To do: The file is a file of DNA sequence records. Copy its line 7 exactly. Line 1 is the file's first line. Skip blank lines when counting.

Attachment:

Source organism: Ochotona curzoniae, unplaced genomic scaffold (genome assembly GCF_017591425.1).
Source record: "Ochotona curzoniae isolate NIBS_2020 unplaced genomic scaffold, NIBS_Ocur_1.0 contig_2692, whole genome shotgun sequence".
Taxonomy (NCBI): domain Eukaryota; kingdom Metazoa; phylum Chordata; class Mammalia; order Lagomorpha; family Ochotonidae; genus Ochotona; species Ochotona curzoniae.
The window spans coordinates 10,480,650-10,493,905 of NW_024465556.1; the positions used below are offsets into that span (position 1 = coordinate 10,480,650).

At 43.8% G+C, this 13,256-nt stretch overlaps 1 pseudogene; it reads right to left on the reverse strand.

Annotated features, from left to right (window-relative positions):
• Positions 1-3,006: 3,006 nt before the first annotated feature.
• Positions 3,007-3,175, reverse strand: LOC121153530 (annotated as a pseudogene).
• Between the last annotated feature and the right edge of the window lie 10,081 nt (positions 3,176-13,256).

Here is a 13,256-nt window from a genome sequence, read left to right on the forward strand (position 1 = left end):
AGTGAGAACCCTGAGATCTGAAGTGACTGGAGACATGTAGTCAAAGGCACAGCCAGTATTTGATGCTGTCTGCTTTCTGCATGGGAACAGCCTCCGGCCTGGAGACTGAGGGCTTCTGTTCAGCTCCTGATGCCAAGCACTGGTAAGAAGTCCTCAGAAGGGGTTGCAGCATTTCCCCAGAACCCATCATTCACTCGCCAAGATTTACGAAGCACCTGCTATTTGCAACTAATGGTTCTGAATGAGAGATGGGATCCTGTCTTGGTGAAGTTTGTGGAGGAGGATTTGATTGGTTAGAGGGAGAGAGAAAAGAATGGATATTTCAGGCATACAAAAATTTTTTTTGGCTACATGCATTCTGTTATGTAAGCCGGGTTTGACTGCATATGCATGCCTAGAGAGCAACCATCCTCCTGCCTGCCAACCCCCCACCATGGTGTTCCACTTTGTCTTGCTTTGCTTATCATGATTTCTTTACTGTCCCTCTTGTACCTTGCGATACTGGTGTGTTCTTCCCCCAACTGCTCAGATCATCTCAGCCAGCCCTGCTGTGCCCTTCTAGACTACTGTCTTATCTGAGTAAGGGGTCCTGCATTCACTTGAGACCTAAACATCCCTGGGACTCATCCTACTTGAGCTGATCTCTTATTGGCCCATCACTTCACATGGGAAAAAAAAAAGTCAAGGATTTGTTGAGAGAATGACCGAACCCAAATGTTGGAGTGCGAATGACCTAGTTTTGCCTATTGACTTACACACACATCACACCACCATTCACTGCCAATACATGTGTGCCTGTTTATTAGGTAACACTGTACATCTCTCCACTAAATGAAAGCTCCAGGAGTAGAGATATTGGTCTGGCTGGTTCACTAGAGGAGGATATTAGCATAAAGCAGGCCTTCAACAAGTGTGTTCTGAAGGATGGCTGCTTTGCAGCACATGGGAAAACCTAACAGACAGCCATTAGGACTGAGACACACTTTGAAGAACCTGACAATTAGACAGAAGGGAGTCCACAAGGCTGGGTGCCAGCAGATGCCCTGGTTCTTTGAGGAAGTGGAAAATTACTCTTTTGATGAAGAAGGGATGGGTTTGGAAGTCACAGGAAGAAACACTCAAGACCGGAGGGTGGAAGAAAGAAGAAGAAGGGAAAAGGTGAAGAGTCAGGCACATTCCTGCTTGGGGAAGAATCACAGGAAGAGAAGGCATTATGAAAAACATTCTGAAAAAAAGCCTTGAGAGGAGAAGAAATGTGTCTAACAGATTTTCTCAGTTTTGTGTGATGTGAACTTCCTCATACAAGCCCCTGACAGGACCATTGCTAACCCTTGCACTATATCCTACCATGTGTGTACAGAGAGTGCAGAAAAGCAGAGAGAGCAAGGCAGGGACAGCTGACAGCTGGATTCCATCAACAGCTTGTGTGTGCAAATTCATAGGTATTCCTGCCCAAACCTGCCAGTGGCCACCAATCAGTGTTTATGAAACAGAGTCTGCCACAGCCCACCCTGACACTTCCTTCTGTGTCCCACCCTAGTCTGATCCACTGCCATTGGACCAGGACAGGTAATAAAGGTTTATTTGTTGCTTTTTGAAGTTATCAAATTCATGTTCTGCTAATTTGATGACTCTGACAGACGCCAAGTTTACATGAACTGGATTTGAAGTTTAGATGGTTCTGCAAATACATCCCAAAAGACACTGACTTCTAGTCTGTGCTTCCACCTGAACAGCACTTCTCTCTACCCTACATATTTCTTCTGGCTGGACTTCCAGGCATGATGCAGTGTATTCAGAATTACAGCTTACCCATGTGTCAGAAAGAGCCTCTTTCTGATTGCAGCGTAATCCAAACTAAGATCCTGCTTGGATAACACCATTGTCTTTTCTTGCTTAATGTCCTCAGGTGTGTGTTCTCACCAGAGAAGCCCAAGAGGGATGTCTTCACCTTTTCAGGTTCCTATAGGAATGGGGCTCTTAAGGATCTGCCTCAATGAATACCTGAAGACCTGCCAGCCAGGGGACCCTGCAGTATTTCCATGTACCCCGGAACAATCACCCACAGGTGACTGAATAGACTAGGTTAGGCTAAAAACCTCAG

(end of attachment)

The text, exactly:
• Positions 1-3,006: 3,006 nt before the first annotated feature.